Homeless murder suspect says victim assaulted him
By Dwayne Bremer
Feb 7, 2014, 20:25
Waveland Police Officer Jeff Hair on Thursday escorts murder suspect Edward Winnicki from court back to jail. Winnicki is accused of killing David Bourgeois a few days before Christmas last year. Winnicki's case was sent to the grand jury after Thursday's hearing.
Local homeless man David Bourgeois was stabbed more than a dozen times at a shack on Highway 90 in December, but he did not die until a five-inch tube of foot cream was shoved down his throat, authorities said Thursday.
New details about Bourgeois' murder emerged Thursday when his accused killer, Edward Winnicki, appeared in Waveland Municipal Court for a preliminary hearing.
After the hearing, Municipal Judge Preston Mauffray found that there was enough probable cause to send the case to the grand jury.
WPD Patrolman Ben Bowden testified that shortly after he arrived for work on Christmas evening, he responded to a call of a possible dead body at a shack across from Hancock Bank on Highway 90.
Bowden said he and another officer went to the scene and noticed two structures on the property.
The first structure was a pink shack and there was another larger building a few yards away, he said.
Bowden entered the pink shack and saw what appeared to be a body under a grey blanket, he said.
"I removed the blanket and the person was obviously deceased," Bowden said.
Bowden said he then exited the building and called for backup.
He said he also spoke with two members of the Old Spanish Trail Baptist Church who said they had gone to the shack to check on Bourgeois and offer him shelter from the cold.
Bowden said a short time later, investigators Matt Sekinger, Eddie Peterson, and David Buckley arrived on the scene.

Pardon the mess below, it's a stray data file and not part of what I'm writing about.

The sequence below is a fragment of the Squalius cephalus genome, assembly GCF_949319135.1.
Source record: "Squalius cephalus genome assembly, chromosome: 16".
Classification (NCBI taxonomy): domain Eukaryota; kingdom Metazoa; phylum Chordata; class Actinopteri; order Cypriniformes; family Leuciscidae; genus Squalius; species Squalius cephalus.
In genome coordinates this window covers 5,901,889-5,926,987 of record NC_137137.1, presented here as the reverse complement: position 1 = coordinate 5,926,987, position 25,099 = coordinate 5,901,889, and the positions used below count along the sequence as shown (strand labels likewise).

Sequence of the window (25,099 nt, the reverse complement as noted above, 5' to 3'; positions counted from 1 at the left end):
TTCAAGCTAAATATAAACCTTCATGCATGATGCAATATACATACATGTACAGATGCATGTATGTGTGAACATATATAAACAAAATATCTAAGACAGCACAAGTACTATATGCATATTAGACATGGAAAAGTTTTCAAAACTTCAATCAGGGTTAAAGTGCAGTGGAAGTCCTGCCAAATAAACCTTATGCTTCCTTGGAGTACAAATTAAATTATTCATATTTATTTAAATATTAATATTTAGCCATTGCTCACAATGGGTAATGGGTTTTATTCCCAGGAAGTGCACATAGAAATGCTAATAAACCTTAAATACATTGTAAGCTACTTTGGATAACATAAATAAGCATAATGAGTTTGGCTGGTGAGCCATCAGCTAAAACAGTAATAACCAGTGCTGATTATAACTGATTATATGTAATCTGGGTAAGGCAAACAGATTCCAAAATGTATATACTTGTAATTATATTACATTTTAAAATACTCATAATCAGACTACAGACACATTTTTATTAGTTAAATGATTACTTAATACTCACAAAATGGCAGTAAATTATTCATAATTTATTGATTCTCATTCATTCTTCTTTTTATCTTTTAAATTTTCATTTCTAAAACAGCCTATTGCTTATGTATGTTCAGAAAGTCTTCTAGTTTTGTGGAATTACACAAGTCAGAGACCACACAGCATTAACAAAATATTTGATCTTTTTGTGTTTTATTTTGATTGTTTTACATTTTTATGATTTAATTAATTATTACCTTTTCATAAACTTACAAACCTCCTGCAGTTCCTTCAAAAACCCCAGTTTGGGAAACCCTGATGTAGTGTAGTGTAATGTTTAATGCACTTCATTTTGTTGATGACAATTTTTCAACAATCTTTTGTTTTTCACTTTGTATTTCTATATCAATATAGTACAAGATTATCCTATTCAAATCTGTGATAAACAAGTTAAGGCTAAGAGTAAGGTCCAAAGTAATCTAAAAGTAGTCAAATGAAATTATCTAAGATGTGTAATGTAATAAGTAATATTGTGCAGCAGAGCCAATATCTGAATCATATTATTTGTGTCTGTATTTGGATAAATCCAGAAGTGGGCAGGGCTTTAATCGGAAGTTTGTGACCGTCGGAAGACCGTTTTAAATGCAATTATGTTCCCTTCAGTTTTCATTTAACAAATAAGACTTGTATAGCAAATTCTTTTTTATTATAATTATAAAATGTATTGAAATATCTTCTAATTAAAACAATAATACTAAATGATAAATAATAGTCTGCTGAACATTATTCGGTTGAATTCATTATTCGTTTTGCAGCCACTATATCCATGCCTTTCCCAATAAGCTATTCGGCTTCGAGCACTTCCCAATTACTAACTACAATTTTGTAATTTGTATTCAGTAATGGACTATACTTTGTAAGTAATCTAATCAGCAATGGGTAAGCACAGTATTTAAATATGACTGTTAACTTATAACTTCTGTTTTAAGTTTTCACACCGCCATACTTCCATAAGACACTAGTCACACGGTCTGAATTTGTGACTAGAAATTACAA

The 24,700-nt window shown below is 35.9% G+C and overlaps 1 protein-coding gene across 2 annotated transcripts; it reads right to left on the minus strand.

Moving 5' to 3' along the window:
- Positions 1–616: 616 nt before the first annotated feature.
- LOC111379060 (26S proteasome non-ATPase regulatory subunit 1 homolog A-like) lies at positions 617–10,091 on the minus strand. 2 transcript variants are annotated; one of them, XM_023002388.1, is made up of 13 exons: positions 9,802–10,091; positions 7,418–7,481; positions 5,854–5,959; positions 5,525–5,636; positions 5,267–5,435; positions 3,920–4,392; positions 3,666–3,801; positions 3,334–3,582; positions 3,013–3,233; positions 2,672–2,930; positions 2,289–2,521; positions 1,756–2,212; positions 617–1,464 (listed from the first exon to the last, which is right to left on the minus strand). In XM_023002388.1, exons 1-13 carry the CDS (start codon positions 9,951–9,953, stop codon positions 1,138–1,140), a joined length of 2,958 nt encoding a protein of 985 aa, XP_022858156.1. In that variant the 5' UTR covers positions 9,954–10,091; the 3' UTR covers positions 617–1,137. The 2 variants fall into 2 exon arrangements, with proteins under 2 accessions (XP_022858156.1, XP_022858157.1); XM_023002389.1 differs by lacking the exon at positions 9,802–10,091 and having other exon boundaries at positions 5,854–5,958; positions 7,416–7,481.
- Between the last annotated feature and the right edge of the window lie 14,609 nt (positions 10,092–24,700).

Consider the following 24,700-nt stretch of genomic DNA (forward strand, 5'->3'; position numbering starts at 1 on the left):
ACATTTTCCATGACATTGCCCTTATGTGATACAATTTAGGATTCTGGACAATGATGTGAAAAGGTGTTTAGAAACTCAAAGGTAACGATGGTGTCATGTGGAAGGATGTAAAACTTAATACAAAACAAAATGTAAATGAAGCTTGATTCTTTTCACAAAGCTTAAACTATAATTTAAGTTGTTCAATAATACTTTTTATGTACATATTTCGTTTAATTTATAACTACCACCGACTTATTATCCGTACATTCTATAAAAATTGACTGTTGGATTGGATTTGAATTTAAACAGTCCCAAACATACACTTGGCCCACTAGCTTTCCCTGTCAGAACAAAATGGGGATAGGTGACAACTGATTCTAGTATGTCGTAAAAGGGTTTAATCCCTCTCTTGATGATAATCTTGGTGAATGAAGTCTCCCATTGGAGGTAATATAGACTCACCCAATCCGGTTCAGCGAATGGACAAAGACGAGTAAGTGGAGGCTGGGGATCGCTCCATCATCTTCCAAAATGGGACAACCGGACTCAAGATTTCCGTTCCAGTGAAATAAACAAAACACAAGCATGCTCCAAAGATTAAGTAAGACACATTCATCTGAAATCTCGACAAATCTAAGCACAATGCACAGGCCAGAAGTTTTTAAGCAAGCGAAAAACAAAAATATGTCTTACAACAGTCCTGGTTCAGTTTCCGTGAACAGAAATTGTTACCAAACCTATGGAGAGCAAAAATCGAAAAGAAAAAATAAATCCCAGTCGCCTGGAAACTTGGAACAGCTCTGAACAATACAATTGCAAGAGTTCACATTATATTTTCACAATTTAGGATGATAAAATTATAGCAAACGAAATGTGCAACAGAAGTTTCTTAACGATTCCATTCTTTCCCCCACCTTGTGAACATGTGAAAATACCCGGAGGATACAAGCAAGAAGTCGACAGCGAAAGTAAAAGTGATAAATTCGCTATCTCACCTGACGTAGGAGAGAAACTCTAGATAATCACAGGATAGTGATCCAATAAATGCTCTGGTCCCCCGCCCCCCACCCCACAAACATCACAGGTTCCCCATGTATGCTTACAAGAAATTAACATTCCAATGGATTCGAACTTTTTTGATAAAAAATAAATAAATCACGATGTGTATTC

When investigators searched the second building, Bowden said, they discovered Winnicki hiding in the attic.
Winnicki initially refused to come down from the attic and when he did, he was "obviously intoxicated," Bowden said.
Officers arrested Winnicki for disorderly conduct and transported him to the Waveland Police Department, Bowden said.
Sekinger testified that he had returned to the police department to secure a search warrant for the property because the Mississippi Bureau of Investigation required one to process the scene.
When Bowden arrived to book Winnicki for disorderly conduct, Sekinger said he decided not to question him about the death because Winnicki was intoxicated.
Winnicki was then transported to the Hancock County Jail, Sekinger said.
MBI later processed the scene and it was later identified as Bourgeois, Sekinger said.
An autopsy performed the next day showed that Bourgeois had been stabbed more than a dozen times and a tube of Dr. Sheffield's foot cream had been stuffed down his throat, causing him to asphyxiate, according to testimony.
Winnicki's attorney Zach Butterworth asked Sekinger if the knife used to stab Bourgeois had been found and if any other evidence was found that tied his client to Bourgeois' murder.
Sekinger said no knife was discovered and it was hard to find any direct evidence because of the condition of the two buildings.
"There was trash everywhere," Sekinger said.
Sekinger said, however, that foreign blood was discovered on Winnicki's pants and that evidence has been sent to the crime lab for analysis.
Sekinger said the day after Bourgeois' body was found, he received a statement from Winnicki at the jail and Winnicki admitted to stabbing Bourgeois.
Sekinger said Winnicki and Bourgeois knew each other well and were often seen together.
"Initially, he denied even knowing Bourgeois," Sekinger said. "Later, he admitted that they were drinking buddies and hung out. Mr. Winnicki stated that Bourgeois would get drunk and try to beat him up. He said that a few days before the body was found, Bourgeois got drunk and tried to assault him. He said he whopped him in the head with a stick and began stabbing him. He said he did not recall placing an object in his mouth and that he did not stick around to see if he was alive or dead."
Butterworth asked if any other suspects were being considered in the murder.
"We always keep our options open for anything, but at this time we do not have any other suspects," Sekinger said.
Mauffray decided that there was enough probable cause to allow the case to be presented to the grand jury. Officers then returned Winnicki returned to the Hancock County Jail.
Butterworth, who is the city's public defender, said Friday that since he only defended Winnicki at the initial hearing, he did not feel it was appropriate to make any statements regarding the case.
If Winnicki is indicted in Hancock County Circuit Court, he will most likely be appointed a new public defender.